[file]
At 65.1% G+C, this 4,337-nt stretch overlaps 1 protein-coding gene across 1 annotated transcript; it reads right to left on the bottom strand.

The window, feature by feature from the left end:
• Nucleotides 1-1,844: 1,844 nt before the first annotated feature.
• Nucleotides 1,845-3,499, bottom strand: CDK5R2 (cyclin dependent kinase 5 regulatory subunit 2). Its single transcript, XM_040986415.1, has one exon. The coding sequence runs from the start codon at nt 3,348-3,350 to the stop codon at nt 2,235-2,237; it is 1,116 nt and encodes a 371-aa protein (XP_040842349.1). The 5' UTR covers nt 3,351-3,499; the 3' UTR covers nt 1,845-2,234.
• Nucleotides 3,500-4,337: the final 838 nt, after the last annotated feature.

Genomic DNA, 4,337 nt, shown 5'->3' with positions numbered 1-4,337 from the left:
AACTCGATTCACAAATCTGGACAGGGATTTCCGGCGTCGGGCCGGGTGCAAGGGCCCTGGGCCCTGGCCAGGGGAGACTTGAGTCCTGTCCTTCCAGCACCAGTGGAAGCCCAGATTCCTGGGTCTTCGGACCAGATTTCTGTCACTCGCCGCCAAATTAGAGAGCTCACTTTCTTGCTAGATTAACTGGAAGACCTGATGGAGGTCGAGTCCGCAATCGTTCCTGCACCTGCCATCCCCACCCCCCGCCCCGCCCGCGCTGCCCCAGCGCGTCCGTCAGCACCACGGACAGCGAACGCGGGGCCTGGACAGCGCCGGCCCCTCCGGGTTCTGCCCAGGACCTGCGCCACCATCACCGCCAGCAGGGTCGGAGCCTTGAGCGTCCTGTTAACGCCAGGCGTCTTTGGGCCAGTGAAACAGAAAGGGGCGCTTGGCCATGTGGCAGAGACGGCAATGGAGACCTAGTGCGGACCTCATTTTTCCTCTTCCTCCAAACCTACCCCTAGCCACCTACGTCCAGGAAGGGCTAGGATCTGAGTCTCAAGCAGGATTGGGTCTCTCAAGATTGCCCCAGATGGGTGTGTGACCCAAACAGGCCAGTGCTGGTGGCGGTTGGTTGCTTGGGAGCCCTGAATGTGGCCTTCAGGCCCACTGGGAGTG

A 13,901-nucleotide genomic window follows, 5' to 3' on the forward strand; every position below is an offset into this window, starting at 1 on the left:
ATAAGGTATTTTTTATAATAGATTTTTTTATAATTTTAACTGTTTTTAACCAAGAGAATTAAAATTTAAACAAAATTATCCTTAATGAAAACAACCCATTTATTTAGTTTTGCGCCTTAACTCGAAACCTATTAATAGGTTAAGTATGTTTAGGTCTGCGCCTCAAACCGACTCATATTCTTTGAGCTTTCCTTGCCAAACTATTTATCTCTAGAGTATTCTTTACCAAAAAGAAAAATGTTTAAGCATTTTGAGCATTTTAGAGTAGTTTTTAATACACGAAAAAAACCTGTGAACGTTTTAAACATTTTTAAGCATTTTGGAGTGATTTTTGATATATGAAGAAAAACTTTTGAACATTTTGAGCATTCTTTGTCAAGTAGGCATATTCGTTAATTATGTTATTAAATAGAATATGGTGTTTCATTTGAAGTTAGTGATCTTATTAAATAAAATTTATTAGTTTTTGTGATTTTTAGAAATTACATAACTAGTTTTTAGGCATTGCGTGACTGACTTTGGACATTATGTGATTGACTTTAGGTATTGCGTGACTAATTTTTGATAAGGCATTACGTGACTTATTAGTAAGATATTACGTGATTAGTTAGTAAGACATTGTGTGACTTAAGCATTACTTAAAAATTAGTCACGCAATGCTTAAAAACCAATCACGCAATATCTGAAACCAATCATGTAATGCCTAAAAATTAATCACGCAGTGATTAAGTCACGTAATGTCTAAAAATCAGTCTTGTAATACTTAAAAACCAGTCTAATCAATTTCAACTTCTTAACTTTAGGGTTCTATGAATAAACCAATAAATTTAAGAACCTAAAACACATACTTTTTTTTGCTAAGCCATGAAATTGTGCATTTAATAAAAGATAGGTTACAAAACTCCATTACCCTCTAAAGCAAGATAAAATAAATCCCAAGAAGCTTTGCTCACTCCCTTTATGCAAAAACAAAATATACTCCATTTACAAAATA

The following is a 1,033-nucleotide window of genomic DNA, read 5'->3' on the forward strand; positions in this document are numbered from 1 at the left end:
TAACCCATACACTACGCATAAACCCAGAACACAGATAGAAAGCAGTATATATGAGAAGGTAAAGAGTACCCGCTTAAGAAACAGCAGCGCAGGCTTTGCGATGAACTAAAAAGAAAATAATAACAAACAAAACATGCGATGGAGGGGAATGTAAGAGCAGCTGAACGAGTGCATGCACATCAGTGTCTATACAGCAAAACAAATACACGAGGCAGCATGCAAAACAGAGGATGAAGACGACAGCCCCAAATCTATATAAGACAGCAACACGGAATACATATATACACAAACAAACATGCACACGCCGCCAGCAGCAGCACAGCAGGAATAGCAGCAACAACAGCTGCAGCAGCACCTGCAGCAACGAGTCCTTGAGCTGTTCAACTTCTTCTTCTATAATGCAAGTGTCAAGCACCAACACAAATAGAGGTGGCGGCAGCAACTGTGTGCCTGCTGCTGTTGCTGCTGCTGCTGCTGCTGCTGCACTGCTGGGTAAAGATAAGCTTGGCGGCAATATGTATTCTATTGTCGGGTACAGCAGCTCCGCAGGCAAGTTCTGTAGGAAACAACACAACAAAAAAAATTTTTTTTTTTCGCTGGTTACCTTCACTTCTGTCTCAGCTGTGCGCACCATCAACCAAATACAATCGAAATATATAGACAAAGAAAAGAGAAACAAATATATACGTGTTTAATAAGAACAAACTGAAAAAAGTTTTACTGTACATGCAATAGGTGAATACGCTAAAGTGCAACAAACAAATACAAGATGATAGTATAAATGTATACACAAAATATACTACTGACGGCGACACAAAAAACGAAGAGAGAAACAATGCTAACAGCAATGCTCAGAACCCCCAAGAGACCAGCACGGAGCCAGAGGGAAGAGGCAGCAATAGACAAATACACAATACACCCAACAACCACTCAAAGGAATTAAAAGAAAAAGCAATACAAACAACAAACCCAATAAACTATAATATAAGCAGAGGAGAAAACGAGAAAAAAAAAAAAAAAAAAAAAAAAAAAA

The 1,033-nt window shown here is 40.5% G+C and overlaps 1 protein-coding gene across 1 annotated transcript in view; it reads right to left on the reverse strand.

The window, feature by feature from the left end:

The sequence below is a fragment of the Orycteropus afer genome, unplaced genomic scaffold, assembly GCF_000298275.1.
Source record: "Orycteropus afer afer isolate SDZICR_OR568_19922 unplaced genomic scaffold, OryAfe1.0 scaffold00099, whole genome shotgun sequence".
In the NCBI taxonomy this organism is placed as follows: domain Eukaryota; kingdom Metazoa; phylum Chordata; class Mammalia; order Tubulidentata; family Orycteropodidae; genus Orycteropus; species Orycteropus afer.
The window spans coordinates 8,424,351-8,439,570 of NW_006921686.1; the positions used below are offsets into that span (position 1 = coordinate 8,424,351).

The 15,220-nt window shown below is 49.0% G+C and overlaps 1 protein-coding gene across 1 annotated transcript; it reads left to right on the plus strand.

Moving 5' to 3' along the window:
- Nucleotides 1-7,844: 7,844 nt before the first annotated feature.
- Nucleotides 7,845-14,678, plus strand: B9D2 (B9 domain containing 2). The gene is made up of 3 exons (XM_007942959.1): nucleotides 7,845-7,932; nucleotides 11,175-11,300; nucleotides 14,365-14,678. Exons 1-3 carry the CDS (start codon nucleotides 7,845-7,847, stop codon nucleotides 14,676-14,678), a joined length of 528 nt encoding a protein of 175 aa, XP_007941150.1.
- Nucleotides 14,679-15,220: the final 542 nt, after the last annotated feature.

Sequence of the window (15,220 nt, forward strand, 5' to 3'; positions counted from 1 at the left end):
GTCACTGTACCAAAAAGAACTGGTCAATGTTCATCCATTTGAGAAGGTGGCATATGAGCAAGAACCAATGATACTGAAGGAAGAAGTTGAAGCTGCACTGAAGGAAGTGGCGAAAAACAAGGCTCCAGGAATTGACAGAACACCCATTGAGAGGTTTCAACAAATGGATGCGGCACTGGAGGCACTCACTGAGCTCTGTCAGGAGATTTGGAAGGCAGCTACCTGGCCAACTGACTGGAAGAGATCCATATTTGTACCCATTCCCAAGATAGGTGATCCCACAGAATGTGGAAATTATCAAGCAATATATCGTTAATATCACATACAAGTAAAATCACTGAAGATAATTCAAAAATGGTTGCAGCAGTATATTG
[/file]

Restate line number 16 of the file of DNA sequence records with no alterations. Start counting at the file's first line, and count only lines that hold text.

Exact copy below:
In the NCBI taxonomy this organism is placed as follows: domain Eukaryota; kingdom Metazoa; phylum Chordata; class Mammalia; order Tubulidentata; family Orycteropodidae; genus Orycteropus; species Orycteropus afer.